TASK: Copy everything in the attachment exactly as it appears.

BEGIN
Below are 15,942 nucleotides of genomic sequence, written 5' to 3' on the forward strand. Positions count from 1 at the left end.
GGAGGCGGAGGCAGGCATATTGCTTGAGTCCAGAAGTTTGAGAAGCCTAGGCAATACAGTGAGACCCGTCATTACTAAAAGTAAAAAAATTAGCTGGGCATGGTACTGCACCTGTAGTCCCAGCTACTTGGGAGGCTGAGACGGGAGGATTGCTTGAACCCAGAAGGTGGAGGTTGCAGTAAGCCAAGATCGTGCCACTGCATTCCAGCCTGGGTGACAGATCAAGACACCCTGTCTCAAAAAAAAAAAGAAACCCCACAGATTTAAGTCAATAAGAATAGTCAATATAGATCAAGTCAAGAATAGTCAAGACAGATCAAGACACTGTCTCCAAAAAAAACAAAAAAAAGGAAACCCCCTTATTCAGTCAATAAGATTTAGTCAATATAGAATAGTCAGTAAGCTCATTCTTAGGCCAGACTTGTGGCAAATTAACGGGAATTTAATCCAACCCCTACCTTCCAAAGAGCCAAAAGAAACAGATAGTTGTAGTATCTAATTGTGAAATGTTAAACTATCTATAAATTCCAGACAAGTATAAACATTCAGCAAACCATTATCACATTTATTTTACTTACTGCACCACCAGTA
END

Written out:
Below are 15,942 nucleotides of genomic sequence, written 5' to 3' on the forward strand. Positions count from 1 at the left end.
GGAGGCGGAGGCAGGCATATTGCTTGAGTCCAGAAGTTTGAGAAGCCTAGGCAATACAGTGAGACCCGTCATTACTAAAAGTAAAAAAATTAGCTGGGCATGGTACTGCACCTGTAGTCCCAGCTACTTGGGAGGCTGAGACGGGAGGATTGCTTGAACCCAGAAGGTGGAGGTTGCAGTAAGCCAAGATCGTGCCACTGCATTCCAGCCTGGGTGACAGATCAAGACACCCTGTCTCAAAAAAAAAAAGAAACCCCACAGATTTAAGTCAATAAGAATAGTCAATATAGATCAAGTCAAGAATAGTCAAGACAGATCAAGACACTGTCTCCAAAAAAAACAAAAAAAAGGAAACCCCCTTATTCAGTCAATAAGATTTAGTCAATATAGAATAGTCAGTAAGCTCATTCTTAGGCCAGACTTGTGGCAAATTAACGGGAATTTAATCCAACCCCTACCTTCCAAAGAGCCAAAAGAAACAGATAGTTGTAGTATCTAATTGTGAAATGTTAAACTATCTATAAATTCCAGACAAGTATAAACATTCAGCAAACCATTATCACATTTATTTTACTTACTGCACCACCAGTA